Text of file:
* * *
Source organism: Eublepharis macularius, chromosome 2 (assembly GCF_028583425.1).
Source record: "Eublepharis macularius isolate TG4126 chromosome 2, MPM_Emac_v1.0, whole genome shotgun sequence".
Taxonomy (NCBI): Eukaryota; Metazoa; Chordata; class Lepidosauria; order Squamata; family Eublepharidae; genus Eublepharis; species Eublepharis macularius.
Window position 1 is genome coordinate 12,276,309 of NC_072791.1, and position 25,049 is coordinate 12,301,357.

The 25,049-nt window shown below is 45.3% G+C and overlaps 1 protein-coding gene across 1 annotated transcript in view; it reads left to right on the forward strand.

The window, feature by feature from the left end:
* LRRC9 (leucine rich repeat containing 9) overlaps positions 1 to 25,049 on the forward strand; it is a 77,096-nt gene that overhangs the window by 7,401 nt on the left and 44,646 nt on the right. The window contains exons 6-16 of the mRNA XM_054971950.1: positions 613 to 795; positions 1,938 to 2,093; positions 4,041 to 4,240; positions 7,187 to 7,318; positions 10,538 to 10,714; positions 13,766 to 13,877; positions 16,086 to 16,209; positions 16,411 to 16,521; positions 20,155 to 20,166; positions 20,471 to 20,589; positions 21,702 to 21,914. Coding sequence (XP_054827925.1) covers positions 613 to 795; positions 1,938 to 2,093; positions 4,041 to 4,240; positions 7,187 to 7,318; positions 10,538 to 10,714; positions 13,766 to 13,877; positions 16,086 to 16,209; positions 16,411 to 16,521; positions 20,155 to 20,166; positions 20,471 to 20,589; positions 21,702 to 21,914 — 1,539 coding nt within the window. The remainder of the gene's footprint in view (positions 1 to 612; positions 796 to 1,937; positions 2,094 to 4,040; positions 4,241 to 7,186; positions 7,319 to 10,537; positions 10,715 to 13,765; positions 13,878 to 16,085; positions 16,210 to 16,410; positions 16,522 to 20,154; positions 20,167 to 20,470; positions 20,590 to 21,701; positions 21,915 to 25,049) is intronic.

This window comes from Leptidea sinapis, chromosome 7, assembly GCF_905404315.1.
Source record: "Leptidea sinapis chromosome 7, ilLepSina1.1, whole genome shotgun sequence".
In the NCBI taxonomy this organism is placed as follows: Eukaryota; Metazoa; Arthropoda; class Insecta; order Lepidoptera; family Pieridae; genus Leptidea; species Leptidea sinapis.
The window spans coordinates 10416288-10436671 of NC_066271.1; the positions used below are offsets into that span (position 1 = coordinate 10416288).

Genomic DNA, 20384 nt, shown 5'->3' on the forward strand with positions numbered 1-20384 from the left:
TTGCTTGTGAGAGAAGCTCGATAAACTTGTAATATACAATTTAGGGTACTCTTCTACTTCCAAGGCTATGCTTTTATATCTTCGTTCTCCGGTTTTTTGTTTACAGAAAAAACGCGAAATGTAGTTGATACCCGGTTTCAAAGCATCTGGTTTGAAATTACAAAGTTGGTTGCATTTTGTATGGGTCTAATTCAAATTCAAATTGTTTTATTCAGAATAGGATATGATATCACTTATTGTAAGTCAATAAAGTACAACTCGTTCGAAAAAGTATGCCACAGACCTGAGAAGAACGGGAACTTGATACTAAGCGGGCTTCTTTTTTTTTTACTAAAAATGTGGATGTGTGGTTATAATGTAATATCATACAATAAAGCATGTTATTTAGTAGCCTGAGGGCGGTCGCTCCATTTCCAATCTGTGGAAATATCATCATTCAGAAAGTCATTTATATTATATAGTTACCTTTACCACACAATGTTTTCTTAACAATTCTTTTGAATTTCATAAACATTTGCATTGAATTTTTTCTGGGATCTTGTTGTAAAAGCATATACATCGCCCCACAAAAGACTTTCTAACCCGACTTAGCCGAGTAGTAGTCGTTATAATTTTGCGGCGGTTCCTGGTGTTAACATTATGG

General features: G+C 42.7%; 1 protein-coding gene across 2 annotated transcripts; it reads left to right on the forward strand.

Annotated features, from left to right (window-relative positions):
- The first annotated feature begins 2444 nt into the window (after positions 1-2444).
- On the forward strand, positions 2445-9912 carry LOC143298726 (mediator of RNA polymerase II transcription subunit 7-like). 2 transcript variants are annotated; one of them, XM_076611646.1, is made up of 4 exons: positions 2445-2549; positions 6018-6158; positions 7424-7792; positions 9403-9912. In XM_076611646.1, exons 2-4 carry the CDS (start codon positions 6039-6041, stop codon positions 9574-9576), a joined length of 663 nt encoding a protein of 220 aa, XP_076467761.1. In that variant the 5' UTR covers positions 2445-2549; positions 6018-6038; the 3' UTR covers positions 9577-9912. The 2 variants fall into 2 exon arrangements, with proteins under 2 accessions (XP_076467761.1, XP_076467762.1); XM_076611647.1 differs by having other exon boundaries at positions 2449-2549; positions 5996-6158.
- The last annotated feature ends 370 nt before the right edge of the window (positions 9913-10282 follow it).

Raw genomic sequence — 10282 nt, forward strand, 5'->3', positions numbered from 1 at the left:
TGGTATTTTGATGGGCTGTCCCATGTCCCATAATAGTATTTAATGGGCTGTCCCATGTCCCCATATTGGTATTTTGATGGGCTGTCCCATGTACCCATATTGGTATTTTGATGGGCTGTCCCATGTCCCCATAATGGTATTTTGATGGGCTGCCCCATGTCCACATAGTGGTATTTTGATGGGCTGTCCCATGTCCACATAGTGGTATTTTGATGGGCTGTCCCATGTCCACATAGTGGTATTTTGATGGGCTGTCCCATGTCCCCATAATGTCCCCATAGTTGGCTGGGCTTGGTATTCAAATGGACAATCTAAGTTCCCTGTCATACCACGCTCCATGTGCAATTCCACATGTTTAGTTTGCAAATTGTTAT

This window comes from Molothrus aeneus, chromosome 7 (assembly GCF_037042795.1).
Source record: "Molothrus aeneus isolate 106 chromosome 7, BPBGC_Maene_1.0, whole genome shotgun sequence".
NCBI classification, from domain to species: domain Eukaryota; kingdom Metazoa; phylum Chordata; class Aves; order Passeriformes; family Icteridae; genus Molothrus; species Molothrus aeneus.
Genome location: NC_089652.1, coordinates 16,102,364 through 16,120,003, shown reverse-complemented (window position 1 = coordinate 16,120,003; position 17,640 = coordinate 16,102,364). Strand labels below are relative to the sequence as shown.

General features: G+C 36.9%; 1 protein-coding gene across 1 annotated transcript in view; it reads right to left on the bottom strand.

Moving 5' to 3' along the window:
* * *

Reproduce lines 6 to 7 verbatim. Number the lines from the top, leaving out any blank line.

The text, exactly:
The window, feature by feature from the left end:
* LRRC9 (leucine rich repeat containing 9) overlaps positions 1 to 25,049 on the forward strand; it is a 77,096-nt gene that overhangs the window by 7,401 nt on the left and 44,646 nt on the right. The window contains exons 6-16 of the mRNA XM_054971950.1: positions 613 to 795; positions 1,938 to 2,093; positions 4,041 to 4,240; positions 7,187 to 7,318; positions 10,538 to 10,714; positions 13,766 to 13,877; positions 16,086 to 16,209; positions 16,411 to 16,521; positions 20,155 to 20,166; positions 20,471 to 20,589; positions 21,702 to 21,914. Coding sequence (XP_054827925.1) covers positions 613 to 795; positions 1,938 to 2,093; positions 4,041 to 4,240; positions 7,187 to 7,318; positions 10,538 to 10,714; positions 13,766 to 13,877; positions 16,086 to 16,209; positions 16,411 to 16,521; positions 20,155 to 20,166; positions 20,471 to 20,589; positions 21,702 to 21,914 — 1,539 coding nt within the window. The remainder of the gene's footprint in view (positions 1 to 612; positions 796 to 1,937; positions 2,094 to 4,040; positions 4,241 to 7,186; positions 7,319 to 10,537; positions 10,715 to 13,765; positions 13,878 to 16,085; positions 16,210 to 16,410; positions 16,522 to 20,154; positions 20,167 to 20,470; positions 20,590 to 21,701; positions 21,915 to 25,049) is intronic.